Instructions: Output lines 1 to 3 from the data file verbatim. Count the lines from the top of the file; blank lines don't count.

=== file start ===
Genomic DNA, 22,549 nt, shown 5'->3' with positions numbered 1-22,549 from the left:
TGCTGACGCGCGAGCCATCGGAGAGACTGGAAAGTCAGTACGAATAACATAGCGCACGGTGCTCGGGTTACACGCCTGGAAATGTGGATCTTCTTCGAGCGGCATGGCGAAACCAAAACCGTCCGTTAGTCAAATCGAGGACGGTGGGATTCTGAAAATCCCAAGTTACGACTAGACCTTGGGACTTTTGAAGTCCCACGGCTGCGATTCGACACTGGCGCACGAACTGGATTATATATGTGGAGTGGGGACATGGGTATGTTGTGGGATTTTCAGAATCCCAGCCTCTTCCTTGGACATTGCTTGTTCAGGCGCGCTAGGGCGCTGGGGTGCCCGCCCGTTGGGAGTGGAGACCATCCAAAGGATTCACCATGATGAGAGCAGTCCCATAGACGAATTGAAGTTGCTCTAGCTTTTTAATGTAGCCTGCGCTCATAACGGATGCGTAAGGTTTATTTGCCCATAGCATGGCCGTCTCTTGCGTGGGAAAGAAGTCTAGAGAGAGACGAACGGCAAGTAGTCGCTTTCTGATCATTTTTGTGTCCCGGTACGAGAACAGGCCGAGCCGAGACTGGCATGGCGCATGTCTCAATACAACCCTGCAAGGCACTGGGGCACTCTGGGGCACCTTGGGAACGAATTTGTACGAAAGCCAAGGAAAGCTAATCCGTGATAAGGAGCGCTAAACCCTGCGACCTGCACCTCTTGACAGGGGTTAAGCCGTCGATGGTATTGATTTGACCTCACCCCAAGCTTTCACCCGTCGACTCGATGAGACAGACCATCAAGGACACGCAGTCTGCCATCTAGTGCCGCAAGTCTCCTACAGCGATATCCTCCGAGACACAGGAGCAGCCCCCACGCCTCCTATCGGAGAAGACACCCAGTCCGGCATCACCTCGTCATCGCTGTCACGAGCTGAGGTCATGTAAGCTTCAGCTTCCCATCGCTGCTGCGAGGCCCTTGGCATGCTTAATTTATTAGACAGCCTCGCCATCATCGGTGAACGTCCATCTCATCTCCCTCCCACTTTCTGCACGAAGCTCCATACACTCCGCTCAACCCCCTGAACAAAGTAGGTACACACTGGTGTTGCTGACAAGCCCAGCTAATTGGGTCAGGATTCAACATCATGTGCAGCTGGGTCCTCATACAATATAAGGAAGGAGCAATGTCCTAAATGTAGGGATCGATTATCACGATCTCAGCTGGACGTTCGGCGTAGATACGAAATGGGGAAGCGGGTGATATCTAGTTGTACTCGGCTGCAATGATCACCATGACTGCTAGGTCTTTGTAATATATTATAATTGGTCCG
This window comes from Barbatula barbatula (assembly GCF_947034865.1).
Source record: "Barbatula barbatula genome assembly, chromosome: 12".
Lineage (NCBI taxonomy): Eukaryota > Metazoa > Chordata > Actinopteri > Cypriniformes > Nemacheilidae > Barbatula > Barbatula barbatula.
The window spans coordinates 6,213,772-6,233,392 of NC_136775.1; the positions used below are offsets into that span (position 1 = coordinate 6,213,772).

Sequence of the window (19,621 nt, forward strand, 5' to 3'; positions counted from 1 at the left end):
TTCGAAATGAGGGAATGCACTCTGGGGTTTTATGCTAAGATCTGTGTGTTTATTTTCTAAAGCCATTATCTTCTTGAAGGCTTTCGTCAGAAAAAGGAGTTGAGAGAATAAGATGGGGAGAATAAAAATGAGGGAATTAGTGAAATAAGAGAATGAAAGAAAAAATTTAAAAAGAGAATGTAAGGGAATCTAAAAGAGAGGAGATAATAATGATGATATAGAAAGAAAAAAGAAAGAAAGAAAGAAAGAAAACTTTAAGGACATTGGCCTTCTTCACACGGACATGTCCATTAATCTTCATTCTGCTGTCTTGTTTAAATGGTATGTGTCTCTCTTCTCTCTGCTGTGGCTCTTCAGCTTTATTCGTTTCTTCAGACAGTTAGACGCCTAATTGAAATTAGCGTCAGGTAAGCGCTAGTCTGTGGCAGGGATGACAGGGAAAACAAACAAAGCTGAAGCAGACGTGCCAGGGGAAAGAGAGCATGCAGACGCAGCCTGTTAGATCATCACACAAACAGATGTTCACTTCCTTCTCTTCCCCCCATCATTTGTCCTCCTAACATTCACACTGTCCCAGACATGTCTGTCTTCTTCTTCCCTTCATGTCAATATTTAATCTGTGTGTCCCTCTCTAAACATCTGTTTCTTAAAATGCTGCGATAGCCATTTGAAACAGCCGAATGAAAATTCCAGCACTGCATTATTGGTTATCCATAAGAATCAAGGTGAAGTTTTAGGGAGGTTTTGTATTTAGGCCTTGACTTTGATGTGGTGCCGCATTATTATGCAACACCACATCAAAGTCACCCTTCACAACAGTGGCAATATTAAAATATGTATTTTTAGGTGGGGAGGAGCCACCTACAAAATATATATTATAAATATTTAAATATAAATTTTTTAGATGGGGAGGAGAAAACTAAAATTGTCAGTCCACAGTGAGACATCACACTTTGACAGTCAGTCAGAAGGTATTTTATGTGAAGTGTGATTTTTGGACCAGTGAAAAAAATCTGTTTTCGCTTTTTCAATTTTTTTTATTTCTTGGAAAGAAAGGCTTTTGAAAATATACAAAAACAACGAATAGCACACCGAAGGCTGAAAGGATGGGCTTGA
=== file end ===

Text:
Genomic DNA, 22,549 nt, shown 5'->3' with positions numbered 1-22,549 from the left:
TGCTGACGCGCGAGCCATCGGAGAGACTGGAAAGTCAGTACGAATAACATAGCGCACGGTGCTCGGGTTACACGCCTGGAAATGTGGATCTTCTTCGAGCGGCATGGCGAAACCAAAACCGTCCGTTAGTCAAATCGAGGACGGTGGGATTCTGAAAATCCCAAGTTACGACTAGACCTTGGGACTTTTGAAGTCCCACGGCTGCGATTCGACACTGGCGCACGAACTGGATTATATATGTGGAGTGGGGACATGGGTATGTTGTGGGATTTTCAGAATCCCAGCCTCTTCCTTGGACATTGCTTGTTCAGGCGCGCTAGGGCGCTGGGGTGCCCGCCCGTTGGGAGTGGAGACCATCCAAAGGATTCACCATGATGAGAGCAGTCCCATAGACGAATTGAAGTTGCTCTAGCTTTTTAATGTAGCCTGCGCTCATAACGGATGCGTAAGGTTTATTTGCCCATAGCATGGCCGTCTCTTGCGTGGGAAAGAAGTCTAGAGAGAGACGAACGGCAAGTAGTCGCTTTCTGATCATTTTTGTGTCCCGGTACGAGAACAGGCCGAGCCGAGACTGGCATGGCGCATGTCTCAATACAACCCTGCAAGGCACTGGGGCACTCTGGGGCACCTTGGGAACGAATTTGTACGAAAGCCAAGGAAAGCTAATCCGTGATAAGGAGCGCTAAACCCTGCGACCTGCACCTCTTGACAGGGGTTAAGCCGTCGATGGTATTGATTTGACCTCACCCCAAGCTTTCACCCGTCGACTCGATGAGACAGACCATCAAGGACACGCAGTCTGCCATCTAGTGCCGCAAGTCTCCTACAGCGATATCCTCCGAGACACAGGAGCAGCCCCCACGCCTCCTATCGGAGAAGACACCCAGTCCGGCATCACCTCGTCATCGCTGTCACGAGCTGAGGTCATGTAAGCTTCAGCTTCCCATCGCTGCTGCGAGGCCCTTGGCATGCTTAATTTATTAGACAGCCTCGCCATCATCGGTGAACGTCCATCTCATCTCCCTCCCACTTTCTGCACGAAGCTCCATACACTCCGCTCAACCCCCTGAACAAAGTAGGTACACACTGGTGTTGCTGACAAGCCCAGCTAATTGGGTCAGGATTCAACATCATGTGCAGCTGGGTCCTCATACAATATAAGGAAGGAGCAATGTCCTAAATGTAGGGATCGATTATCACGATCTCAGCTGGACGTTCGGCGTAGATACGAAATGGGGAAGCGGGTGATATCTAGTTGTACTCGGCTGCAATGATCACCATGACTGCTAGGTCTTTGTAATATATTATAATTGGTCCG
This window comes from Barbatula barbatula (assembly GCF_947034865.1).